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Women at war

The New York Review of Books has an excellent piece by Lindsey Hilsum of Channel 4 News on women who are caught up in war and who go to report on it:

Any female reporter who covers the Middle East is asked if it’s a disadvantage to be a woman, but Westerners rarely ask about the advantages, which often apply even more to Arab than foreign women. In countries like Syria and Iraq, you can disappear into the background and are rarely seen as a threat in the way men may be. Wearing the hijab is useful because you look like other women, so you can get through roadblocks where you might be stopped if the gunmen suspected you of being a reporter. But there are techniques you need to learn. “Running in an abaya was a special skill that we honed each time we had to take cover,” writes Hannah Allam, an Arab-American journalist who reported for McClatchy Newspapers during the Iraq war. “You use your left hand to hold the silky fabric under your chin to keep it in place and your right hand to hike up the bottom to free your feet. Then you run in a zigzag pattern to avoid giving a clear shot to the snipers.”

Wind rewound

A BBC 4 film Richard Alwyn made of Tim Dee, birdwatcher and radio producer, trying to catch the sound of “pure” wind is back on the BBC iPlayer. It’s still as good as it was last time I mentioned it.

The new Laurie Lee that isn’t by the old Laurie Lee

I’ve been reading a new book with Laurie Lee’s name on the cover. Down in the Valley: A Writer’s Landscape is, according to the press release that came with it from Penguin, “A never-before-published collection of essays featuring lyrical, moving memories of Lee’s beloved Cotswold home”. That’s not entirely true. The jacket notes say that it’s “a writer’s tribute to the landscape that shaped him”. That is true, sort of. The chapters of this 101-page book aren’t essays, and Lee didn’t write them. 

  As an afterword makes clear, the book is a transcription of recordings made in 1994 by David Parker, who was making a film about Lee, then in his 80th year, in and around his home village of Slad in the Cotswolds. Hence the regularity of passages opening with directions — “This lane next to us…”, “Up there…”, and “This is the grave of my old chum…” — as Lee sets the scene. 

  The text is poorly edited and oddly punctuated. If you’re expecting the rhythmical prose you enjoyed in Cider with Rosie and the books on Spain, you’ll be disappointed. There are passages here, surely, that Lee — who died in 1997 — would have groaned over:
  “And this is one of the reasons, apart from its splendour, its beauty, in season and out, it’s one of the reasons that I feel I’ve inherited, just by being here, inherited this ancient, pre-Roman and pre-Iron Age, almost pre-Stone Age civilization. And I do my best to carry it on, with all its ravages and contentments; which are many.”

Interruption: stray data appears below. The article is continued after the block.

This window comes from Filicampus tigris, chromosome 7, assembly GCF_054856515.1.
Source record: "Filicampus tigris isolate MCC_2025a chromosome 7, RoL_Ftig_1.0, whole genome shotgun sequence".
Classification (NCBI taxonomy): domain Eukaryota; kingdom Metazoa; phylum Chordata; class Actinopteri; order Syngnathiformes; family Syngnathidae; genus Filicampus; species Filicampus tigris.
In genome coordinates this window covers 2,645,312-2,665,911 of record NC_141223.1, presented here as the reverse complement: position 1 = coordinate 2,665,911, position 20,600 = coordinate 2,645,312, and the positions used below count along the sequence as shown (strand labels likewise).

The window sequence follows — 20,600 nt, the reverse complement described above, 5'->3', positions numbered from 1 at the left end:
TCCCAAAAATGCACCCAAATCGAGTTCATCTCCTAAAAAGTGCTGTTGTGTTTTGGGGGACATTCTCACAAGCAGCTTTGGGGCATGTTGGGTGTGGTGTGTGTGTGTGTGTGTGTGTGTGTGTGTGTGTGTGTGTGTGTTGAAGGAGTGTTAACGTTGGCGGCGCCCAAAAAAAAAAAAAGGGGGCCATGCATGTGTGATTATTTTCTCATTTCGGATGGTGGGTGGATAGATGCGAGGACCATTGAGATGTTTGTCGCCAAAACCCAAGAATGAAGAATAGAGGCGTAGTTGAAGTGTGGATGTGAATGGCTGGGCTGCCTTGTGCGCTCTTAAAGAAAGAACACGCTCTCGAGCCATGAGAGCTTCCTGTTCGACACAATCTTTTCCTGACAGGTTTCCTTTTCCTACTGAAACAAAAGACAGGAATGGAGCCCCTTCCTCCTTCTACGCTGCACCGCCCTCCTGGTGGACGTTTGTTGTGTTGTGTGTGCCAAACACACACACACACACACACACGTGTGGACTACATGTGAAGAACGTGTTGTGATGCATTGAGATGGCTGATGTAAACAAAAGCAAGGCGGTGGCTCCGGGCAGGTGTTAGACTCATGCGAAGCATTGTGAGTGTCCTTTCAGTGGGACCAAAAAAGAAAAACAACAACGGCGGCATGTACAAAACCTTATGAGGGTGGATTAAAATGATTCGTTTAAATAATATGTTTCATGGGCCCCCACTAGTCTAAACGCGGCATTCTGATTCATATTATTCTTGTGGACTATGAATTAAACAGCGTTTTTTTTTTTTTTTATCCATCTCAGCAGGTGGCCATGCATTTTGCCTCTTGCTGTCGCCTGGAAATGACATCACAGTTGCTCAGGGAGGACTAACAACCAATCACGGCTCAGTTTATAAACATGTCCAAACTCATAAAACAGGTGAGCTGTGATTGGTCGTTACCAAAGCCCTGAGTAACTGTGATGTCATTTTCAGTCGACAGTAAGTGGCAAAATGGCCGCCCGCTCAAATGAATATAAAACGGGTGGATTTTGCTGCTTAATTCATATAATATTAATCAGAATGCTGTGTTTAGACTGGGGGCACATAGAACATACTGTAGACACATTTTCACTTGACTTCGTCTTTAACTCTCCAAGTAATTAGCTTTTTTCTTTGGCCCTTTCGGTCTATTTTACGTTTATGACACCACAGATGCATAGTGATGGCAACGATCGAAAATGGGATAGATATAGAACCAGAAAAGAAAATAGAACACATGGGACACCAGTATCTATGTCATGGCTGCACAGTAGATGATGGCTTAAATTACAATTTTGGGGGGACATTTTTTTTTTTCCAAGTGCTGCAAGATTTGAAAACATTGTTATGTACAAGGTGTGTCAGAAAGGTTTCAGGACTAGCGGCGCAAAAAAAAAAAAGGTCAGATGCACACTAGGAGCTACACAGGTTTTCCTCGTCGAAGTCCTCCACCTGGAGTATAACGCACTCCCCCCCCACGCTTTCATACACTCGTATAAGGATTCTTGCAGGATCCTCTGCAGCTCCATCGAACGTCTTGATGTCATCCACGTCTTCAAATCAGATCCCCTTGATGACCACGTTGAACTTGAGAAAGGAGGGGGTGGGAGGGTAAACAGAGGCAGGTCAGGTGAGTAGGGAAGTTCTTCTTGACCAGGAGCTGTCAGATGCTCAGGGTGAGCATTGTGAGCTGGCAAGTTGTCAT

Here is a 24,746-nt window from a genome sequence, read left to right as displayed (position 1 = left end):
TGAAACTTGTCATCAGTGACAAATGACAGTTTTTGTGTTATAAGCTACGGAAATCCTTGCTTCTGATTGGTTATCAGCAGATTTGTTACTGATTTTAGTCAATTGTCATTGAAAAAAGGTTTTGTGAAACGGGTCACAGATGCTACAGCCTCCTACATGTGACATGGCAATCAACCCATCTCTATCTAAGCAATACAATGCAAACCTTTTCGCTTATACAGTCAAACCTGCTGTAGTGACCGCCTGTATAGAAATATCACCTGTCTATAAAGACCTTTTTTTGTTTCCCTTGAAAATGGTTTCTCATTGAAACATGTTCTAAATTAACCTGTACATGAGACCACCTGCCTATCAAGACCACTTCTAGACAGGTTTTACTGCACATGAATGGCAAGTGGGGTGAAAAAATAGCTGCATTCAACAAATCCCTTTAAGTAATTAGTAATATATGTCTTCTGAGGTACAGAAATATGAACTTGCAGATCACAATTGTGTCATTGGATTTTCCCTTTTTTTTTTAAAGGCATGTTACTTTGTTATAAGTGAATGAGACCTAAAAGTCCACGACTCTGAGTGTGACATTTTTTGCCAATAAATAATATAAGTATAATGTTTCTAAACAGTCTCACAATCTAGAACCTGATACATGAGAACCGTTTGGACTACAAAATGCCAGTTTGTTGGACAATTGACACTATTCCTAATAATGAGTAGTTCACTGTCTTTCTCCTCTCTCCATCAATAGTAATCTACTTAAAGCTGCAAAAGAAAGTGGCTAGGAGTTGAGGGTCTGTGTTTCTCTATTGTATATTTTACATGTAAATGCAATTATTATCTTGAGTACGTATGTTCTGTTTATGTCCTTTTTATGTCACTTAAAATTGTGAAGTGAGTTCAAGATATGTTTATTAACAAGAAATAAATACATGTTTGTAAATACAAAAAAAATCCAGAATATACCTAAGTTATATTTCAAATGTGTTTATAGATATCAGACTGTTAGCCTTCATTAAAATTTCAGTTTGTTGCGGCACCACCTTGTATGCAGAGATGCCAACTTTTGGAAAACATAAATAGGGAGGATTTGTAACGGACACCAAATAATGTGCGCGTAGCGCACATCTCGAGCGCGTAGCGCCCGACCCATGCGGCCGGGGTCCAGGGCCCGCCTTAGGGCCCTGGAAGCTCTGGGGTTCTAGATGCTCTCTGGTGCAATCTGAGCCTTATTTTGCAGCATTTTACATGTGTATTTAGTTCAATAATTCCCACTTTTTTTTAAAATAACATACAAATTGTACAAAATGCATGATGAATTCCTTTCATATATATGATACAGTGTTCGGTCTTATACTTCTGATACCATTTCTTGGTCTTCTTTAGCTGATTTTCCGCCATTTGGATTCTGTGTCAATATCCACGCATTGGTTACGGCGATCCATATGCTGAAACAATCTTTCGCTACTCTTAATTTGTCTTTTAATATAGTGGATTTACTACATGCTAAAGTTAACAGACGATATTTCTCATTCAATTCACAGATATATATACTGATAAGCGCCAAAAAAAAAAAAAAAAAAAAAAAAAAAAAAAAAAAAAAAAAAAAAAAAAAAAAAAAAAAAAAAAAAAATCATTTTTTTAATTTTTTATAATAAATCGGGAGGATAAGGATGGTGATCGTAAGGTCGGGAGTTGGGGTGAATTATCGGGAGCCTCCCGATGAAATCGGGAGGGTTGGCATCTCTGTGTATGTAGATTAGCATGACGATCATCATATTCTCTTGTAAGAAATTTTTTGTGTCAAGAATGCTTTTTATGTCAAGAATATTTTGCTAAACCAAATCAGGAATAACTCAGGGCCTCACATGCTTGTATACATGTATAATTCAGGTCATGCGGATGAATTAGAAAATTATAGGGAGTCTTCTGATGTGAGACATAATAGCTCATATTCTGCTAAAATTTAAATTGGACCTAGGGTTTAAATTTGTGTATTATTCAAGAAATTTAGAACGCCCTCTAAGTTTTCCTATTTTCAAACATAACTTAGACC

You do learn a bit more about the Slad Valley and how it shaped him and why it pulled him back, and there’s the odd good joke:
  “I was sitting outside the pub recently and two girls came up to me. They were part of a school group, it was about five to eleven. They were doing ‘O’ levels and they said to me, ‘Excuse me sir, can you tell me where Laurie Lee’s buried?’ A certain shiver of mortality ran through me and I said, ‘He’s in the public bar, otherwise he’d be up in the woods.’”

  Still, this is far from vintage Lee, and it’s bizarre that it’s appearing with “Penguin Classics” on the front. There’s an audio version, I see, which according to a page on the Audible website is narrated by David Sibley but has “original audio interviews with the author, Laurie Lee”. Maybe that’s the best way to approach Down in the Valley.

On the trail of ‘the lost man of science’

It’s 250 years since the birth of Alexander von Humboldt. Chris Moss, for Telegraph Travel, has retraced some of the South American journeys of this pioneering polymath — “the first person to think of nature as a complete interconnected web, spanning topographies and even continents”. (You’ll have to register to read the piece online.)

Harris wins Boardman Tasker prize

Congratulations to Kate Harris, who last week won yet another prize  — her fourth — for her wonderful debut, Lands of Lost Borders: A Journey on the Silk Road. She was presented with the Boardman Tasker Award for Mountain Writing at the Kendal Mountain Literature Festival.

Judges named for 2020 RSL Ondaatje Prize

The judges were named yesterday for my favourite literary award: the Ondaatje Prize of the Royal Society of Literature, £10,000 “for a distinguished work of fiction, non-fiction or poetry evoking the spirit of a place”. They are Peter Frankopan, historian and author of the bestselling The Silk Roads: A New History of the World; Pascale Petit, poet and winner of the Ondaatje in 2018 for her seventh collection, Mama Amazonica; and the novelist (and bookseller) Evie Wyld, author of the prizewinning titles After the Fire, A Still Small Voice and All the Birds, Singing.